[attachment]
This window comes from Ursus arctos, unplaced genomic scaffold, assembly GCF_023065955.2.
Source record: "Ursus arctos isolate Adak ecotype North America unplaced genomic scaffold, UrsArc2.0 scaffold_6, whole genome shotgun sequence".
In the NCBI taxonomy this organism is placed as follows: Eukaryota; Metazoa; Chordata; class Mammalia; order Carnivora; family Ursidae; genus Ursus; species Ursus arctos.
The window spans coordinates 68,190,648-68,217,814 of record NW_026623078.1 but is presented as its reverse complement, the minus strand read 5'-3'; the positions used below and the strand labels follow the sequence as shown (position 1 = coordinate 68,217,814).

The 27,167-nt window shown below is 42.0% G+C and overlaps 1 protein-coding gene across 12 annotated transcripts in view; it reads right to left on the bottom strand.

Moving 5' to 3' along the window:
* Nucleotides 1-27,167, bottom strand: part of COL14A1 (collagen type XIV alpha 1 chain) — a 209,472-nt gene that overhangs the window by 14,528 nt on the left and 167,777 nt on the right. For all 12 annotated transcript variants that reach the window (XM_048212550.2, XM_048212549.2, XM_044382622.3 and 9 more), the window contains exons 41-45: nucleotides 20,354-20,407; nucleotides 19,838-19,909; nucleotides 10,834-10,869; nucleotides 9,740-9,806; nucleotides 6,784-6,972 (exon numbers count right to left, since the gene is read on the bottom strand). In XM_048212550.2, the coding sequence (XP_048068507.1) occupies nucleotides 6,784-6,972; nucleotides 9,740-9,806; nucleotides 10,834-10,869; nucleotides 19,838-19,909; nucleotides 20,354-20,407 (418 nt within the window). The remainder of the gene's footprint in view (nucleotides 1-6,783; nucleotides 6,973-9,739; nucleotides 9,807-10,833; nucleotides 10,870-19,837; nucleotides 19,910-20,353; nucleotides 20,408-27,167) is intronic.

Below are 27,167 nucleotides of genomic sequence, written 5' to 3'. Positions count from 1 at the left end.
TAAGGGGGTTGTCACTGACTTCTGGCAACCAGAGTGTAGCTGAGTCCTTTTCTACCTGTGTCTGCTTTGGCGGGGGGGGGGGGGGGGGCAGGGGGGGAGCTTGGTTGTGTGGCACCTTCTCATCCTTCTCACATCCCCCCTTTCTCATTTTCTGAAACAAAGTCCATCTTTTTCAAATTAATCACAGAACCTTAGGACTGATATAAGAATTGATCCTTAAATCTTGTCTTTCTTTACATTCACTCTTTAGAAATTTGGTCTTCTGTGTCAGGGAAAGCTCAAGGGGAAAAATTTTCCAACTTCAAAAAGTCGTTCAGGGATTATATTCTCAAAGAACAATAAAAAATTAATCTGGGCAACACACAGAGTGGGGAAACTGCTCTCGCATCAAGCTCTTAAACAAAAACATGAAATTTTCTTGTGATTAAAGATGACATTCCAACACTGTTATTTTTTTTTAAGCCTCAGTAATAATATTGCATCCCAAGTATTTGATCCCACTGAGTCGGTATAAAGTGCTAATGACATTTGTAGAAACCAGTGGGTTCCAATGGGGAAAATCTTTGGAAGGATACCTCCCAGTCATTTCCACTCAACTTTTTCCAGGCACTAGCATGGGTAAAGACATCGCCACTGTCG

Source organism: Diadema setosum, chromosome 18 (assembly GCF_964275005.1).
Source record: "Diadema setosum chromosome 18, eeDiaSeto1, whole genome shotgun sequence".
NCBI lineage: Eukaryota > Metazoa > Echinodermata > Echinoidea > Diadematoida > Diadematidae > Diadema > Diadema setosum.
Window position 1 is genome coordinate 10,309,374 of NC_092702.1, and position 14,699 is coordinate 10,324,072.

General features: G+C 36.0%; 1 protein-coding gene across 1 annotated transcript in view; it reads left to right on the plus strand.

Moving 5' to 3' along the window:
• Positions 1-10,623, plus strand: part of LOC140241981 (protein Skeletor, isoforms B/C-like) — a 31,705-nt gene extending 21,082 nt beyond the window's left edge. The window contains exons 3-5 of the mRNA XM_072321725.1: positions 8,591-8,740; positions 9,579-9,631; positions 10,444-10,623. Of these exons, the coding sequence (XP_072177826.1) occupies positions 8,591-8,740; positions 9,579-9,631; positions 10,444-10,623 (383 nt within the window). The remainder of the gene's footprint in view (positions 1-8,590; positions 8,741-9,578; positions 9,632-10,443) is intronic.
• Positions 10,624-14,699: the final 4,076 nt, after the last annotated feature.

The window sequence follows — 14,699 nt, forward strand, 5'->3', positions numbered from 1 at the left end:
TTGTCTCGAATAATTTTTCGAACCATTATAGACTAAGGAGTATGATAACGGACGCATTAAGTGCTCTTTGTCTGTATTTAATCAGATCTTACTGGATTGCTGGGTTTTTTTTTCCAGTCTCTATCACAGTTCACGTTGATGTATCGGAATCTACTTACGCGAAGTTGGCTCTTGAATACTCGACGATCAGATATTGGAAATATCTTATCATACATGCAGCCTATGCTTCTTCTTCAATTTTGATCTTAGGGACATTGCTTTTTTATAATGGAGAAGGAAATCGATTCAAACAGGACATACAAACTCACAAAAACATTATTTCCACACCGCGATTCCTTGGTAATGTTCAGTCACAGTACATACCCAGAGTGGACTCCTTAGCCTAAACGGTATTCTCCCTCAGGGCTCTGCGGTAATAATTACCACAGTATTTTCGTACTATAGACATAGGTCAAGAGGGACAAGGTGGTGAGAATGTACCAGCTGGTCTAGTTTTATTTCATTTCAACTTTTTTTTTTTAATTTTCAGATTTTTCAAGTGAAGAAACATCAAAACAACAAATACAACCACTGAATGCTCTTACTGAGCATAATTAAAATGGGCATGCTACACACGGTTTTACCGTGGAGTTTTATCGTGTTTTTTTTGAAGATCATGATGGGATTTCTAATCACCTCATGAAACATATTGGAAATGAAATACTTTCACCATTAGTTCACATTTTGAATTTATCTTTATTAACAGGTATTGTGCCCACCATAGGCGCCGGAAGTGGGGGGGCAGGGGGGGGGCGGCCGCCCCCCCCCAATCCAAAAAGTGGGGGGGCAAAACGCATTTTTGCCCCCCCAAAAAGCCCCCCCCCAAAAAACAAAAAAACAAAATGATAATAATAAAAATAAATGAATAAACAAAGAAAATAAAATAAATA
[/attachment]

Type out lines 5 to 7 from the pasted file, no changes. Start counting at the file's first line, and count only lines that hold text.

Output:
The 27,167-nt window shown below is 42.0% G+C and overlaps 1 protein-coding gene across 12 annotated transcripts in view; it reads right to left on the bottom strand.

Moving 5' to 3' along the window:
* Nucleotides 1-27,167, bottom strand: part of COL14A1 (collagen type XIV alpha 1 chain) — a 209,472-nt gene that overhangs the window by 14,528 nt on the left and 167,777 nt on the right. For all 12 annotated transcript variants that reach the window (XM_048212550.2, XM_048212549.2, XM_044382622.3 and 9 more), the window contains exons 41-45: nucleotides 20,354-20,407; nucleotides 19,838-19,909; nucleotides 10,834-10,869; nucleotides 9,740-9,806; nucleotides 6,784-6,972 (exon numbers count right to left, since the gene is read on the bottom strand). In XM_048212550.2, the coding sequence (XP_048068507.1) occupies nucleotides 6,784-6,972; nucleotides 9,740-9,806; nucleotides 10,834-10,869; nucleotides 19,838-19,909; nucleotides 20,354-20,407 (418 nt within the window). The remainder of the gene's footprint in view (nucleotides 1-6,783; nucleotides 6,973-9,739; nucleotides 9,807-10,833; nucleotides 10,870-19,837; nucleotides 19,910-20,353; nucleotides 20,408-27,167) is intronic.